This study related the experience of a doctor and a psychologist’s experience in a non vascular EDS National Reference Center. The doctor and the psychologist see patients with hypermobile EDS every day. The psychologist attended the doctor’s consultation in order to have a precise understanding of the patients’ symptoms and saw the patients afterwards for a diagnostic and therapeutic psychological approach.

3. Results

We received a 44-year-old female (patient II1) in the Non Vascular Ehlers-Danlos Reference Center for a suspicion of hypermobile EDS (hEDS). Her clinical history and her medical examination led to a hEDS diagnosis according to the 2017 International Classification of the Ehlers-Danlos Syndromes [1]. She reported that her siblings, her children and several of her nephews and nieces also displayed symptoms. Consequently, we decided to meet the family members who had suggestive symptoms (Figure 1).

The diagnosis of hEDS was confirmed for three of this patient’s nieces : III5, III7 and III9. However patients III2 and III8 did not meet enough criteria to reach a hEDS diagnosis. Moreover hEDS diagnosis was excluded for patients II3, II5, III1, III3, III6, III10. Patients IV1 and IV2, aged 3 and 6, displayed joint hypermobility and will have to be reevaluated later. Patients I1, I2, II7, III4, and III11 were not examined.

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Figure 1: Family pedigree. Circles indicate females, squares indicate males. Symbols in black indicate individuals affected with hEDS. Arrow indicates the proposita. Patients III2 and III8 did not meet enough criteria to reach a hEDS diagnosis. hEDS diagnosis was excluded for patients II3, II5, III1, III3, III6, III10. Patients IV1 and IV2, aged 3 and 6, displayed joint hypermobility. Patients I1, I2, II7, III4, and III11 were not examined.

3.1 The diagnosis’s announcement

Some family members have met the psychologist after their medical consultation. For patients II1, III5, III7 and III9, the diagnosis, with the recognition of their symptoms and a feeling of being understood, came as a relief [8]. The diagnosis allowed them to recognize and deal with their limits. Patient III7 accepted her weaknesses and difficulties to manage her daily life. Interestingly patient II2, who was seen independently of his wife, (patient II1), had a less positive reaction because he suddenly had to give up any hope that the symptoms might lighten or disappear. He also mentioned a fear of the future. Patient II3 had also suffered from chronic pain for a long time. Her hope of getting a hEDS diagnosis was deceived and she tended to show depression symptoms. The impossibility to make a hEDS diagnosis would extend the period of medical wandering, which idea was difficult to bear for her.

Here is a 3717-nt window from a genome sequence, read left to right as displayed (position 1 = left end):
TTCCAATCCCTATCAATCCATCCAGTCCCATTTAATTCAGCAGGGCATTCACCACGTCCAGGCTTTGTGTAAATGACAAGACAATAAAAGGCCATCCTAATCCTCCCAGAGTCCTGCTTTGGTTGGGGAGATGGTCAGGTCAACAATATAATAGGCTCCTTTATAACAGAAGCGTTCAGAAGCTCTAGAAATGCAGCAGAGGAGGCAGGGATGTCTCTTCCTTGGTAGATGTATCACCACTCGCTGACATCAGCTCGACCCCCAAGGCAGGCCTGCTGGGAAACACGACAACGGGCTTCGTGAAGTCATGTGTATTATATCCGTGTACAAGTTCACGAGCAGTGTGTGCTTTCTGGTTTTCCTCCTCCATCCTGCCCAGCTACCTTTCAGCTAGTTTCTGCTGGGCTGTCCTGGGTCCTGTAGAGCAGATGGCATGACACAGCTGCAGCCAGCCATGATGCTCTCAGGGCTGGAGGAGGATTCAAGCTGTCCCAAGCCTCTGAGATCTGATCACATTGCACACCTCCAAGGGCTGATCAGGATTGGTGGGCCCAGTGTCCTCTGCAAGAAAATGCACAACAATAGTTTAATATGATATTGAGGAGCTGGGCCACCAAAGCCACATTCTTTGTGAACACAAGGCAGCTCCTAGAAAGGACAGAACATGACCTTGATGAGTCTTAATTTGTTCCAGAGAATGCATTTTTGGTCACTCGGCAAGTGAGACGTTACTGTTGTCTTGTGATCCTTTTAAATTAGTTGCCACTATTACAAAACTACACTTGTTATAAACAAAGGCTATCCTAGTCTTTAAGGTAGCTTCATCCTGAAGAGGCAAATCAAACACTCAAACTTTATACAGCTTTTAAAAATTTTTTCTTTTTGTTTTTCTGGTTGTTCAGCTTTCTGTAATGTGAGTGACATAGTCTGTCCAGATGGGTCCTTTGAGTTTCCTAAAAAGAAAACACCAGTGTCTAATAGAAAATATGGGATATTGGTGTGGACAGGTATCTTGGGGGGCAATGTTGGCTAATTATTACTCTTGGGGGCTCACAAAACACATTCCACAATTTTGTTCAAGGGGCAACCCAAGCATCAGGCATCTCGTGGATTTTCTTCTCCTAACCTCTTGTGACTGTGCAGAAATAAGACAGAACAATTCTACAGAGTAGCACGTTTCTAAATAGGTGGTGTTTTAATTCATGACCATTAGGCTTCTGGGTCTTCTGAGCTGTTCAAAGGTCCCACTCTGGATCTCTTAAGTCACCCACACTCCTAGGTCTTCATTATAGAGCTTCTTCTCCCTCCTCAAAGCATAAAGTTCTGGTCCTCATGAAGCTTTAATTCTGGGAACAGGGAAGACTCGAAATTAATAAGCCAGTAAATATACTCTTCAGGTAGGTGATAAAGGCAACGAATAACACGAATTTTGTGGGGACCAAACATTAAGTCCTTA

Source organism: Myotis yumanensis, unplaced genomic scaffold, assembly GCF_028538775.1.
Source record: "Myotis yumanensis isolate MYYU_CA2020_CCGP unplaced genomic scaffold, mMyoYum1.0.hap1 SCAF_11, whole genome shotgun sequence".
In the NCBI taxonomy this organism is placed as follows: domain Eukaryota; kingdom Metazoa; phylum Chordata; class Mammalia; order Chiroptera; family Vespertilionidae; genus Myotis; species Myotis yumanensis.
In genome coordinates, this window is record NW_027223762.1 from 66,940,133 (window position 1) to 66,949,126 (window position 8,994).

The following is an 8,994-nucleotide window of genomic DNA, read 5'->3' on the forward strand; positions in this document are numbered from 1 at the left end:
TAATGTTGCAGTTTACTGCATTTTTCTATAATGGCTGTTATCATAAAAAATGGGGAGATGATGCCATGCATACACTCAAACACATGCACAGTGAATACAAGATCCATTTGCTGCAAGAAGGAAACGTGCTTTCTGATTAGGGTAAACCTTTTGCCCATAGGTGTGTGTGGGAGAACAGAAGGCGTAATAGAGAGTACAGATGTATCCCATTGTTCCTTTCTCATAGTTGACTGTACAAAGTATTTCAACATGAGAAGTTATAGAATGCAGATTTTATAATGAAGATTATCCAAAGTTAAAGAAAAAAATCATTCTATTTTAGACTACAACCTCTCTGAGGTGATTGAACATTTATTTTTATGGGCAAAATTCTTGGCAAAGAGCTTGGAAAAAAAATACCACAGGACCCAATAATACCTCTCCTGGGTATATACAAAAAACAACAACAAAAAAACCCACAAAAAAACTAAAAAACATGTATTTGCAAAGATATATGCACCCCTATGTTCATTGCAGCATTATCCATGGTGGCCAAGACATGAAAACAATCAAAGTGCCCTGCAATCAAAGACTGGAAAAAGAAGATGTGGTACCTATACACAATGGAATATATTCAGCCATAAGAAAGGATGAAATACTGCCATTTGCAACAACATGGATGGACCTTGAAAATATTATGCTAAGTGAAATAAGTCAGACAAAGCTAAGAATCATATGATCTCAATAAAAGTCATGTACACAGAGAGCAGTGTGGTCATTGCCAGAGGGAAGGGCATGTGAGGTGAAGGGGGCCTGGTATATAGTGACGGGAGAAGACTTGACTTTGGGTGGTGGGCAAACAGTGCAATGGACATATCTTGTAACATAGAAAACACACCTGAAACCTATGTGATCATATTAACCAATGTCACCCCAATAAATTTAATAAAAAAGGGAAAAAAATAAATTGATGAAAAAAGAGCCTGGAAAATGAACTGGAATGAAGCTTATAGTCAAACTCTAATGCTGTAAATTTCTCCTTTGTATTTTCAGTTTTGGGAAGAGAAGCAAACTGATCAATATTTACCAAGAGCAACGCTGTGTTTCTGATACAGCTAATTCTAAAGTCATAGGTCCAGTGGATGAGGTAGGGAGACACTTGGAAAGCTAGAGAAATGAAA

3.2 Pain, fatigue and management strategies

Diagnosed patients suffered from chronic pain and fatigue which could vary in intensity depending on multiples factors. They also suffered from a lack of credibility due to the invisibility and variability of the symptoms. They developped very different strategies to deal with their symptoms. Patient III7 showed hyperalgesia (increased sensitivity to pain) and a predisposition toward somatosensory amplification (a tendency to perceive normal somatic and visceral sensations as being relatively intense, disturbing and noxious). Thus, she would have needed to adapt her school hours to her physical condition, which was not accepted by the university staff. This led to the interruption of her studies. Patient III5 had high scores of kinesophobia (apprehension of movement), this factor hindering rehabilitation and actually prolonging disability and pain.